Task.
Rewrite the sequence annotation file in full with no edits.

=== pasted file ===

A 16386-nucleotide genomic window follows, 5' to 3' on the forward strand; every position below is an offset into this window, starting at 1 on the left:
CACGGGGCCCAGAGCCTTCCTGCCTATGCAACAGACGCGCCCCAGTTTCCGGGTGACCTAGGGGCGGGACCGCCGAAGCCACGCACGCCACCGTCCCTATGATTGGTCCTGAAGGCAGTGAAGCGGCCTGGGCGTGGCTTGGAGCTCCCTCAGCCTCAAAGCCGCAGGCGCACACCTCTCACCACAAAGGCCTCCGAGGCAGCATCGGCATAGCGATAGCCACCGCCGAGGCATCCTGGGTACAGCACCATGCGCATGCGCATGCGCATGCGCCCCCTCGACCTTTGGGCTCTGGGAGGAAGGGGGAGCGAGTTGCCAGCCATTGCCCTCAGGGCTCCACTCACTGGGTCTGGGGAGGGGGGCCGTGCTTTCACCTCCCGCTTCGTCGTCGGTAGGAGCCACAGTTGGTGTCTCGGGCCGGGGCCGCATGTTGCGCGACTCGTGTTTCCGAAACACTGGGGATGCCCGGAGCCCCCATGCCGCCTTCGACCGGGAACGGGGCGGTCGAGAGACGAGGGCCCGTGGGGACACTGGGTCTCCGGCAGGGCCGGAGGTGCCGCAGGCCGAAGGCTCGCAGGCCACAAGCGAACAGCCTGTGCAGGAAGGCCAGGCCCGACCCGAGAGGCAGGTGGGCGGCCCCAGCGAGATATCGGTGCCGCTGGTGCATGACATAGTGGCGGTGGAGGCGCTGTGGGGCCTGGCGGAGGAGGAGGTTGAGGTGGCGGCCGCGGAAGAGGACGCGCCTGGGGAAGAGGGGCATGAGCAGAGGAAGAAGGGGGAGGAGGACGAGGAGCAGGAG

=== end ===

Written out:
A 16386-nucleotide genomic window follows, 5' to 3' on the forward strand; every position below is an offset into this window, starting at 1 on the left:
CACGGGGCCCAGAGCCTTCCTGCCTATGCAACAGACGCGCCCCAGTTTCCGGGTGACCTAGGGGCGGGACCGCCGAAGCCACGCACGCCACCGTCCCTATGATTGGTCCTGAAGGCAGTGAAGCGGCCTGGGCGTGGCTTGGAGCTCCCTCAGCCTCAAAGCCGCAGGCGCACACCTCTCACCACAAAGGCCTCCGAGGCAGCATCGGCATAGCGATAGCCACCGCCGAGGCATCCTGGGTACAGCACCATGCGCATGCGCATGCGCATGCGCCCCCTCGACCTTTGGGCTCTGGGAGGAAGGGGGAGCGAGTTGCCAGCCATTGCCCTCAGGGCTCCACTCACTGGGTCTGGGGAGGGGGGCCGTGCTTTCACCTCCCGCTTCGTCGTCGGTAGGAGCCACAGTTGGTGTCTCGGGCCGGGGCCGCATGTTGCGCGACTCGTGTTTCCGAAACACTGGGGATGCCCGGAGCCCCCATGCCGCCTTCGACCGGGAACGGGGCGGTCGAGAGACGAGGGCCCGTGGGGACACTGGGTCTCCGGCAGGGCCGGAGGTGCCGCAGGCCGAAGGCTCGCAGGCCACAAGCGAACAGCCTGTGCAGGAAGGCCAGGCCCGACCCGAGAGGCAGGTGGGCGGCCCCAGCGAGATATCGGTGCCGCTGGTGCATGACATAGTGGCGGTGGAGGCGCTGTGGGGCCTGGCGGAGGAGGAGGTTGAGGTGGCGGCCGCGGAAGAGGACGCGCCTGGGGAAGAGGGGCATGAGCAGAGGAAGAAGGGGGAGGAGGACGAGGAGCAGGAG